The development of a complex technical system can usually be described along a V-process (c.f., e.g., Forsberg and Mooz (1994)). It starts with the identification of the system requirements and allocates them top-down to subsystems and components. Verification activities start, where possible, on the component level and should be integrated bottom-up in the subsystem and system verification.
There are various challenges when summarizing the verification results over different hierarchy levels. On low levels, the set of testable failure mechanisms is in general incomplete as those depending on the system integration cannot be addressed thoroughly. Furthermore, test durations on different levels may be measured in different units such as load cycles, operating hours, mileage, etc. which makes aggregation difficult. In particular on lower levels, tests are often carried out decentrally, e.g. at component suppliers or testing service providers. To use these types of cascading reliability information adequately, results out of a preceding hierarchy level can serve as a prior information for the verification activity on the succeeding level.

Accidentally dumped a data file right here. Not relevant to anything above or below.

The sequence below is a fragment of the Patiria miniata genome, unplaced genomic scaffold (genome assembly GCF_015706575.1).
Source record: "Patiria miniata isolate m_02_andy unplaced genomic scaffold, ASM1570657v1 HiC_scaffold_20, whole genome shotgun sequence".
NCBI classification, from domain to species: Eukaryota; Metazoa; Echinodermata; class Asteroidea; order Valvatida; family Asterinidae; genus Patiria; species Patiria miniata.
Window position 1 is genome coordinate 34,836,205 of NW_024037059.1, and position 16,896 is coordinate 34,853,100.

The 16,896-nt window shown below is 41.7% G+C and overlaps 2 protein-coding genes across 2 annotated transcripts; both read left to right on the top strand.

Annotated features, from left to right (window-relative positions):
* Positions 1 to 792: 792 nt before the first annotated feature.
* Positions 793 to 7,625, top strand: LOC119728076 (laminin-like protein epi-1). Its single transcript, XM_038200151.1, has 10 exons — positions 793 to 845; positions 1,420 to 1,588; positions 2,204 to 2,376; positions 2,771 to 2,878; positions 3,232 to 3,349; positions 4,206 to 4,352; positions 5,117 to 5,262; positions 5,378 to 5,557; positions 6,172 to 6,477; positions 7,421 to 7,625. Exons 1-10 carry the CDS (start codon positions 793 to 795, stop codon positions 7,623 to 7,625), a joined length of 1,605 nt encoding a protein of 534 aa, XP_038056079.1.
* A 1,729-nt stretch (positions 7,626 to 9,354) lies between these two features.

In this talk we present a Bayesian method to overtake the result from component fatigue tests or simulation results as prior information in the consecutive subsystem verification for specific failure mechanisms. The method will be illustrated by an example of an automotive transmission system.
Forsberg, K. and H. Mooz (1994): The Relationship of System Engineering to the Project Cycle. National Council On Systems Engineering (NCOSE) and American Society for Engineering Management (ASEM). Center for Systems Management CSM P0003 RelSys 9508.
|Keywords||Reliability, Verification, Bayesian Model|